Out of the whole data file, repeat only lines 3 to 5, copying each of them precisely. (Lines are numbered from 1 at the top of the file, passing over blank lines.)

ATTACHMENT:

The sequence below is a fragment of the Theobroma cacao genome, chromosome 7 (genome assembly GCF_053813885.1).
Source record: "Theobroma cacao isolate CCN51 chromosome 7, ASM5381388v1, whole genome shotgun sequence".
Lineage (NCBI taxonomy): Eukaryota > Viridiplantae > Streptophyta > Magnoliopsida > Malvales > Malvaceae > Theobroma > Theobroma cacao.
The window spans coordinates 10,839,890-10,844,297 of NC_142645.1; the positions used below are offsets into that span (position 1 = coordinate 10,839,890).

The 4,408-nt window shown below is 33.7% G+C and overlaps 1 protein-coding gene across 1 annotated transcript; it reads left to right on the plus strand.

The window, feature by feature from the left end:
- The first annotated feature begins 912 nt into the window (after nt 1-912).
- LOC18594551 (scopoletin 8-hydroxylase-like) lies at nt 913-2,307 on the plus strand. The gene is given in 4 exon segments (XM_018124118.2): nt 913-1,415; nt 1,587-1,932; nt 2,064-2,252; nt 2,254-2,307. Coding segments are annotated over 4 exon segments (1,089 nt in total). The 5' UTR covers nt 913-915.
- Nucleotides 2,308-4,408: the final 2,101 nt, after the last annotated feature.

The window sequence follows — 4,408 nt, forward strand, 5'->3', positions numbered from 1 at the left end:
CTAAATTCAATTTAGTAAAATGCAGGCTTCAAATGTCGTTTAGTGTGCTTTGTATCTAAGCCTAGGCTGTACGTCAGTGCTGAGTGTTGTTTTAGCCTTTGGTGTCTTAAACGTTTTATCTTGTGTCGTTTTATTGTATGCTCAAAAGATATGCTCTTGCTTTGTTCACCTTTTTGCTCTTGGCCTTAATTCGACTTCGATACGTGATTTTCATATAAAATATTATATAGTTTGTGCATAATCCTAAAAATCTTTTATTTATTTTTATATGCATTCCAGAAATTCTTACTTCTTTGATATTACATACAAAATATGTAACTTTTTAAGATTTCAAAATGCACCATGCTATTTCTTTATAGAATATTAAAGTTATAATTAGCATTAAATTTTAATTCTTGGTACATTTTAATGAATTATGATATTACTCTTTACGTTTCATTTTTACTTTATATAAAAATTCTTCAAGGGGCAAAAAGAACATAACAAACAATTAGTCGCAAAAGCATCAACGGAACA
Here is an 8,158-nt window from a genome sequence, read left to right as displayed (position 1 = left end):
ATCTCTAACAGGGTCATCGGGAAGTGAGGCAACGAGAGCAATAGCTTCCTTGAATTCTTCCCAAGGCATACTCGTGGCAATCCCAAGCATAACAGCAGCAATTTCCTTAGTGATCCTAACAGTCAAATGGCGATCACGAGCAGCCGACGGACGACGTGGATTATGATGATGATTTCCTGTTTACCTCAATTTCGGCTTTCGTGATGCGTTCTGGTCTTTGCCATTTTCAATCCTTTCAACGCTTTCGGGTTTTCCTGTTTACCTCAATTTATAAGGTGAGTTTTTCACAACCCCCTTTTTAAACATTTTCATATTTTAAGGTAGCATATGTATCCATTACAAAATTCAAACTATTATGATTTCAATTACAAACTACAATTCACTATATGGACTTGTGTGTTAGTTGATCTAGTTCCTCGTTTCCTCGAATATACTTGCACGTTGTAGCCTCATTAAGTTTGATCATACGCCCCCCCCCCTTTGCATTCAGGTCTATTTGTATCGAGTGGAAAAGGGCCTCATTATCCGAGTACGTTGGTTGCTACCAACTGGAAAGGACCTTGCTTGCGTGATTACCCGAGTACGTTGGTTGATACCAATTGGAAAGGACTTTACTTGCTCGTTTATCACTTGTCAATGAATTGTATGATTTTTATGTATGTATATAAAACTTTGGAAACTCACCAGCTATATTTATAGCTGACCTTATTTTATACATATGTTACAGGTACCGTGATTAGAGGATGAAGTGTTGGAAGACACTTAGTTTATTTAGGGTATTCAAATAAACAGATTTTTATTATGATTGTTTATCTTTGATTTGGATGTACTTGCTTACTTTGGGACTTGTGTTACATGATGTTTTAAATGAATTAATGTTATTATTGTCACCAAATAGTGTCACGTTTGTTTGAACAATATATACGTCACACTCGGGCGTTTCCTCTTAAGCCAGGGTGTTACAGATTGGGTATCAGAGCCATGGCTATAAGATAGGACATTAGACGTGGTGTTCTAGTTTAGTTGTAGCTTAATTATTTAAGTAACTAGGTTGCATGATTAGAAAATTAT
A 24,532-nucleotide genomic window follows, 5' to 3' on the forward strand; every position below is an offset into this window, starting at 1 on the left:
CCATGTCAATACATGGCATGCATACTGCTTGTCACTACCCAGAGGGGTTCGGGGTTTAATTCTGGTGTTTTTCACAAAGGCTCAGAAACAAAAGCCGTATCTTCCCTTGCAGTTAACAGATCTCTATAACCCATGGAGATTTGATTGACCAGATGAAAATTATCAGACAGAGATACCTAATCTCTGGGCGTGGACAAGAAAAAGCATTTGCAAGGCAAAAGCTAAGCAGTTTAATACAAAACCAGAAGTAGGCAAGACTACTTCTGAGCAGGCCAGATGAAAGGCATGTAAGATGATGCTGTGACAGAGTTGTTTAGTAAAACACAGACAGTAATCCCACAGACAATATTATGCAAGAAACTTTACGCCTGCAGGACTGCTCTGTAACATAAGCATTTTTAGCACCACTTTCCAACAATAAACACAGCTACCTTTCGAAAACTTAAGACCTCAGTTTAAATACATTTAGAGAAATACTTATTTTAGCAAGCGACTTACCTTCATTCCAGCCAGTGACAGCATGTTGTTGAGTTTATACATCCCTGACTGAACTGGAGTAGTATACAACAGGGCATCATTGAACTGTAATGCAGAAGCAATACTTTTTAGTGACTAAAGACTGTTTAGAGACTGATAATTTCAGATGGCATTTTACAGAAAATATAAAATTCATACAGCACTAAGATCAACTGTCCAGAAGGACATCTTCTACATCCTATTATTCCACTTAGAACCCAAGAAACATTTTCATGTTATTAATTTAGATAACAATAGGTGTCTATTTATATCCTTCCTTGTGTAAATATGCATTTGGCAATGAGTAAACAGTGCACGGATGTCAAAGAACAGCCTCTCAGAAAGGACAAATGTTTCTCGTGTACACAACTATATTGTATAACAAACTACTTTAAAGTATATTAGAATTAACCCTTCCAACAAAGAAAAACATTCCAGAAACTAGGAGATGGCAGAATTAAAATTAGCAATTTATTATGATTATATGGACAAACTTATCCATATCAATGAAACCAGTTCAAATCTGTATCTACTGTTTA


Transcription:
Lineage (NCBI taxonomy): Eukaryota > Viridiplantae > Streptophyta > Magnoliopsida > Malvales > Malvaceae > Theobroma > Theobroma cacao.
The window spans coordinates 10,839,890-10,844,297 of NC_142645.1; the positions used below are offsets into that span (position 1 = coordinate 10,839,890).

The 4,408-nt window shown below is 33.7% G+C and overlaps 1 protein-coding gene across 1 annotated transcript; it reads left to right on the plus strand.